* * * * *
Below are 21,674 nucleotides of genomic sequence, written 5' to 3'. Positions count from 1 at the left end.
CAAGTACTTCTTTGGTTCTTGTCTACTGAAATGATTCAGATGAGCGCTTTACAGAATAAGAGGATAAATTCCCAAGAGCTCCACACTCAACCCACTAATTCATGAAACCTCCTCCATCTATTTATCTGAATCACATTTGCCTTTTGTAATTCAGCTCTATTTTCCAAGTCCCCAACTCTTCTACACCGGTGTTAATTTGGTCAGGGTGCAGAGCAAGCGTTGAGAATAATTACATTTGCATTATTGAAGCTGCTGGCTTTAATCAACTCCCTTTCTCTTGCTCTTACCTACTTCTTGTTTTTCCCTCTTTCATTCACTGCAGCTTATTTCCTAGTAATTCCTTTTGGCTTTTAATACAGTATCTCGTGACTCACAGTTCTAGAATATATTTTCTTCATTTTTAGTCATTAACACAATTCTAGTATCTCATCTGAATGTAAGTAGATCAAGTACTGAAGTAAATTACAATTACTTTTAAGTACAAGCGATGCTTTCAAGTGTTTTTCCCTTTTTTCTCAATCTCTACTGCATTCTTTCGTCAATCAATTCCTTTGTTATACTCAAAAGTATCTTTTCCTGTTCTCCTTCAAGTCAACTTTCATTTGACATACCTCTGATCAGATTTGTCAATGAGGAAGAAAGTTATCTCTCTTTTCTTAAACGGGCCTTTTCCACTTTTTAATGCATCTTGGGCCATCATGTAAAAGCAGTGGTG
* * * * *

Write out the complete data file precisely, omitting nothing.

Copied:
Below are 21,674 nucleotides of genomic sequence, written 5' to 3'. Positions count from 1 at the left end.
CAAGTACTTCTTTGGTTCTTGTCTACTGAAATGATTCAGATGAGCGCTTTACAGAATAAGAGGATAAATTCCCAAGAGCTCCACACTCAACCCACTAATTCATGAAACCTCCTCCATCTATTTATCTGAATCACATTTGCCTTTTGTAATTCAGCTCTATTTTCCAAGTCCCCAACTCTTCTACACCGGTGTTAATTTGGTCAGGGTGCAGAGCAAGCGTTGAGAATAATTACATTTGCATTATTGAAGCTGCTGGCTTTAATCAACTCCCTTTCTCTTGCTCTTACCTACTTCTTGTTTTTCCCTCTTTCATTCACTGCAGCTTATTTCCTAGTAATTCCTTTTGGCTTTTAATACAGTATCTCGTGACTCACAGTTCTAGAATATATTTTCTTCATTTTTAGTCATTAACACAATTCTAGTATCTCATCTGAATGTAAGTAGATCAAGTACTGAAGTAAATTACAATTACTTTTAAGTACAAGCGATGCTTTCAAGTGTTTTTCCCTTTTTTCTCAATCTCTACTGCATTCTTTCGTCAATCAATTCCTTTGTTATACTCAAAAGTATCTTTTCCTGTTCTCCTTCAAGTCAACTTTCATTTGACATACCTCTGATCAGATTTGTCAATGAGGAAGAAAGTTATCTCTCTTTTCTTAAACGGGCCTTTTCCACTTTTTAATGCATCTTGGGCCATCATGTAAAAGCAGTGGTG